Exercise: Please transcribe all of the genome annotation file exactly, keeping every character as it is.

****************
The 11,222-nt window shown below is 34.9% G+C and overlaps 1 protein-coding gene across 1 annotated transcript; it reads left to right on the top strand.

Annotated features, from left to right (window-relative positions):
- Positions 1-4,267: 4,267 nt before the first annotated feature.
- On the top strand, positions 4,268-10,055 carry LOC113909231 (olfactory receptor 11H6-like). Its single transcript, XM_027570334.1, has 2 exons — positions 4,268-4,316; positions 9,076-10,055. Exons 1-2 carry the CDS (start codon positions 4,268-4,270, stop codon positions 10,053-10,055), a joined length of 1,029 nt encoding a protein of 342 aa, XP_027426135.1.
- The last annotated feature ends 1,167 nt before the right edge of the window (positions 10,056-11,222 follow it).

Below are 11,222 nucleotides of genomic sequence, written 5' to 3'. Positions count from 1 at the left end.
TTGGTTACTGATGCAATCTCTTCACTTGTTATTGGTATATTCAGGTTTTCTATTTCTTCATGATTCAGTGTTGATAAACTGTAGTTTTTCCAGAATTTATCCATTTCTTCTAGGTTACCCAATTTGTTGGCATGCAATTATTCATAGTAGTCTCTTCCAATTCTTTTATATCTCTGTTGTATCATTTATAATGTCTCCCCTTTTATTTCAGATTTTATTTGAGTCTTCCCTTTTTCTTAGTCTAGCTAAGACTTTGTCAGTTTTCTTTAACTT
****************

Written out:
The 11,222-nt window shown below is 34.9% G+C and overlaps 1 protein-coding gene across 1 annotated transcript; it reads left to right on the top strand.

Annotated features, from left to right (window-relative positions):
- Positions 1-4,267: 4,267 nt before the first annotated feature.
- On the top strand, positions 4,268-10,055 carry LOC113909231 (olfactory receptor 11H6-like). Its single transcript, XM_027570334.1, has 2 exons — positions 4,268-4,316; positions 9,076-10,055. Exons 1-2 carry the CDS (start codon positions 4,268-4,270, stop codon positions 10,053-10,055), a joined length of 1,029 nt encoding a protein of 342 aa, XP_027426135.1.
- The last annotated feature ends 1,167 nt before the right edge of the window (positions 10,056-11,222 follow it).

Below are 11,222 nucleotides of genomic sequence, written 5' to 3'. Positions count from 1 at the left end.
TTGGTTACTGATGCAATCTCTTCACTTGTTATTGGTATATTCAGGTTTTCTATTTCTTCATGATTCAGTGTTGATAAACTGTAGTTTTTCCAGAATTTATCCATTTCTTCTAGGTTACCCAATTTGTTGGCATGCAATTATTCATAGTAGTCTCTTCCAATTCTTTTATATCTCTGTTGTATCATTTATAATGTCTCCCCTTTTATTTCAGATTTTATTTGAGTCTTCCCTTTTTCTTAGTCTAGCTAAGACTTTGTCAGTTTTCTTTAACTT